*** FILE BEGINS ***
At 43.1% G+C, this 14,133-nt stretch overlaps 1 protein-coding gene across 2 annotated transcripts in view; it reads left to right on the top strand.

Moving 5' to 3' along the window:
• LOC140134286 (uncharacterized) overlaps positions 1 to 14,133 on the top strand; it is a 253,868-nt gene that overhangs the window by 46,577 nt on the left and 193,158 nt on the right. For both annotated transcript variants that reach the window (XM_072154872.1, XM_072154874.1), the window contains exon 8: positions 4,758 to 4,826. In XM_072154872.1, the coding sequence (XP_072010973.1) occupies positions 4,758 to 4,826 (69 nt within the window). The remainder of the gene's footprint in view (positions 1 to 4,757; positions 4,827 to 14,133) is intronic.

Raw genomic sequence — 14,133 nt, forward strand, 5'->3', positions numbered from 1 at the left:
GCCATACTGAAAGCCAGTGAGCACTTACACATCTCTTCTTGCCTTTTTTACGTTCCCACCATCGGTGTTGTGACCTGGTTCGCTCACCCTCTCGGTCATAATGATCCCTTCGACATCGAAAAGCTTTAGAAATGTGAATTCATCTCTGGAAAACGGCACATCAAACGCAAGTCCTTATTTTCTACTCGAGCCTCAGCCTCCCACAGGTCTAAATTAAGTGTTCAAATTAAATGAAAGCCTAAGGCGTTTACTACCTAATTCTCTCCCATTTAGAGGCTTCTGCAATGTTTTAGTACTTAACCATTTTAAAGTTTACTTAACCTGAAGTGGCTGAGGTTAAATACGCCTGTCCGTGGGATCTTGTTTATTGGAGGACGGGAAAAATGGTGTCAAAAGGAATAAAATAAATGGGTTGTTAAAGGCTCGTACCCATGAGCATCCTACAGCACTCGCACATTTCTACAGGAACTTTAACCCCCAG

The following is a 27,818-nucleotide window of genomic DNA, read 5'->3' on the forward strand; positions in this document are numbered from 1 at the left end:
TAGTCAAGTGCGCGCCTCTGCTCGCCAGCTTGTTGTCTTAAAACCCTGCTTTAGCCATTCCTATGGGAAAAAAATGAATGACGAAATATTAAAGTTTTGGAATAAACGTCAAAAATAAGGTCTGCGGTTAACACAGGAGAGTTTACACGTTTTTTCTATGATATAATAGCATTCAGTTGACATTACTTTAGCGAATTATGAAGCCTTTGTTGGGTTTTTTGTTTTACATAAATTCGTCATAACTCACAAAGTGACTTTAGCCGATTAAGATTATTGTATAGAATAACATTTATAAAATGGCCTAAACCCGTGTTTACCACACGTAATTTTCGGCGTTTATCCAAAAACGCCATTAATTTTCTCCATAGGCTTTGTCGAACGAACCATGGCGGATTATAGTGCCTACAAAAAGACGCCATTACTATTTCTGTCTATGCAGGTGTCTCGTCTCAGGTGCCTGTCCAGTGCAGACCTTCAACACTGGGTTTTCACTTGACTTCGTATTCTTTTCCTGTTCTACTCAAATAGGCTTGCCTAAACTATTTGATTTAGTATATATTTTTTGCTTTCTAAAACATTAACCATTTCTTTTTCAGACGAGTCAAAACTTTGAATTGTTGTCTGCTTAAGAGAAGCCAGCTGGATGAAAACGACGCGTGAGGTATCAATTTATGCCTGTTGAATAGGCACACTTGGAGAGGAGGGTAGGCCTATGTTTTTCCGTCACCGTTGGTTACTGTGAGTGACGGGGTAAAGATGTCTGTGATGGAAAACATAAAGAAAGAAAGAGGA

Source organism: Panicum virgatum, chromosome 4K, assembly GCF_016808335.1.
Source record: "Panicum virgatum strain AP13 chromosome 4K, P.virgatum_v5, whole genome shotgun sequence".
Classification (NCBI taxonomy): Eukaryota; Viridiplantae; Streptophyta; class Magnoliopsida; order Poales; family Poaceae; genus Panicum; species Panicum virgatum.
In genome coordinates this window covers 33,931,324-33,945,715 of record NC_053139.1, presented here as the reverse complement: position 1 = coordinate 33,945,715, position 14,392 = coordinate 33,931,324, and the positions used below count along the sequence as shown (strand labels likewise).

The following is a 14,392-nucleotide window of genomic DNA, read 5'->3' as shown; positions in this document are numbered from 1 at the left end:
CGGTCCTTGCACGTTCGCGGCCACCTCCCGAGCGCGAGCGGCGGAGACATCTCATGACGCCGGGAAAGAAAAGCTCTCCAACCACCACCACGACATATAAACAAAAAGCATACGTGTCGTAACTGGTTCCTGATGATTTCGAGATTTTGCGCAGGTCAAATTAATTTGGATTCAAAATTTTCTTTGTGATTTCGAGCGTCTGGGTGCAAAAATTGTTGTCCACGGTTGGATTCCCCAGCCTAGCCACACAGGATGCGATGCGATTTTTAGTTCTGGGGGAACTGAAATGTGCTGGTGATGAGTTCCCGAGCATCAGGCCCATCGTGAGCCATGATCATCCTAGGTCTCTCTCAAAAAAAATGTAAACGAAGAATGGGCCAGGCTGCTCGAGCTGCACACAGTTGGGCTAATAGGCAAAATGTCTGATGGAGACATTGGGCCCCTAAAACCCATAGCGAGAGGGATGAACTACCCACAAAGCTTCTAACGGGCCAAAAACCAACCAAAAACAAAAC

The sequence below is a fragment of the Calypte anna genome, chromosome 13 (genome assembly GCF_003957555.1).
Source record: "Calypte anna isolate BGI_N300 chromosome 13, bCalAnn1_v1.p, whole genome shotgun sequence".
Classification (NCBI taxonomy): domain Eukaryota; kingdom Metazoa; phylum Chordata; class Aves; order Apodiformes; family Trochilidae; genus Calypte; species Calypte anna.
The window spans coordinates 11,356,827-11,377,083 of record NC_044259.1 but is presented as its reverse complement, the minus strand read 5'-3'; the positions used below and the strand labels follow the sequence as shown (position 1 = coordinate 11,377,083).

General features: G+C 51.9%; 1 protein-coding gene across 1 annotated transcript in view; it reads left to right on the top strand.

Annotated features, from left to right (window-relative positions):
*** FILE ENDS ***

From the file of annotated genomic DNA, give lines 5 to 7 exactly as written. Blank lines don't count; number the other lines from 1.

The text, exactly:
GCCATACTGAAAGCCAGTGAGCACTTACACATCTCTTCTTGCCTTTTTTACGTTCCCACCATCGGTGTTGTGACCTGGTTCGCTCACCCTCTCGGTCATAATGATCCCTTCGACATCGAAAAGCTTTAGAAATGTGAATTCATCTCTGGAAAACGGCACATCAAACGCAAGTCCTTATTTTCTACTCGAGCCTCAGCCTCCCACAGGTCTAAATTAAGTGTTCAAATTAAATGAAAGCCTAAGGCGTTTACTACCTAATTCTCTCCCATTTAGAGGCTTCTGCAATGTTTTAGTACTTAACCATTTTAAAGTTTACTTAACCTGAAGTGGCTGAGGTTAAATACGCCTGTCCGTGGGATCTTGTTTATTGGAGGACGGGAAAAATGGTGTCAAAAGGAATAAAATAAATGGGTTGTTAAAGGCTCGTACCCATGAGCATCCTACAGCACTCGCACATTTCTACAGGAACTTTAACCCCCAG

The following is a 27,818-nucleotide window of genomic DNA, read 5'->3' on the forward strand; positions in this document are numbered from 1 at the left end:
TAGTCAAGTGCGCGCCTCTGCTCGCCAGCTTGTTGTCTTAAAACCCTGCTTTAGCCATTCCTATGGGAAAAAAATGAATGACGAAATATTAAAGTTTTGGAATAAACGTCAAAAATAAGGTCTGCGGTTAACACAGGAGAGTTTACACGTTTTTTCTATGATATAATAGCATTCAGTTGACATTACTTTAGCGAATTATGAAGCCTTTGTTGGGTTTTTTGTTTTACATAAATTCGTCATAACTCACAAAGTGACTTTAGCCGATTAAGATTATTGTATAGAATAACATTTATAAAATGGCCTAAACCCGTGTTTACCACACGTAATTTTCGGCGTTTATCCAAAAACGCCATTAATTTTCTCCATAGGCTTTGTCGAACGAACCATGGCGGATTATAGTGCCTACAAAAAGACGCCATTACTATTTCTGTCTATGCAGGTGTCTCGTCTCAGGTGCCTGTCCAGTGCAGACCTTCAACACTGGGTTTTCACTTGACTTCGTATTCTTTTCCTGTTCTACTCAAATAGGCTTGCCTAAACTATTTGATTTAGTATATATTTTTTGCTTTCTAAAACATTAACCATTTCTTTTTCAGACGAGTCAAAACTTTGAATTGTTGTCTGCTTAAGAGAAGCCAGCTGGATGAAAACGACGCGTGAGGTATCAATTTATGCCTGTTGAATAGGCACACTTGGAGAGGAGGGTAGGCCTATGTTTTTCCGTCACCGTTGGTTACTGTGAGTGACGGGGTAAAGATGTCTGTGATGGAAAACATAAAGAAAGAAAGAGGA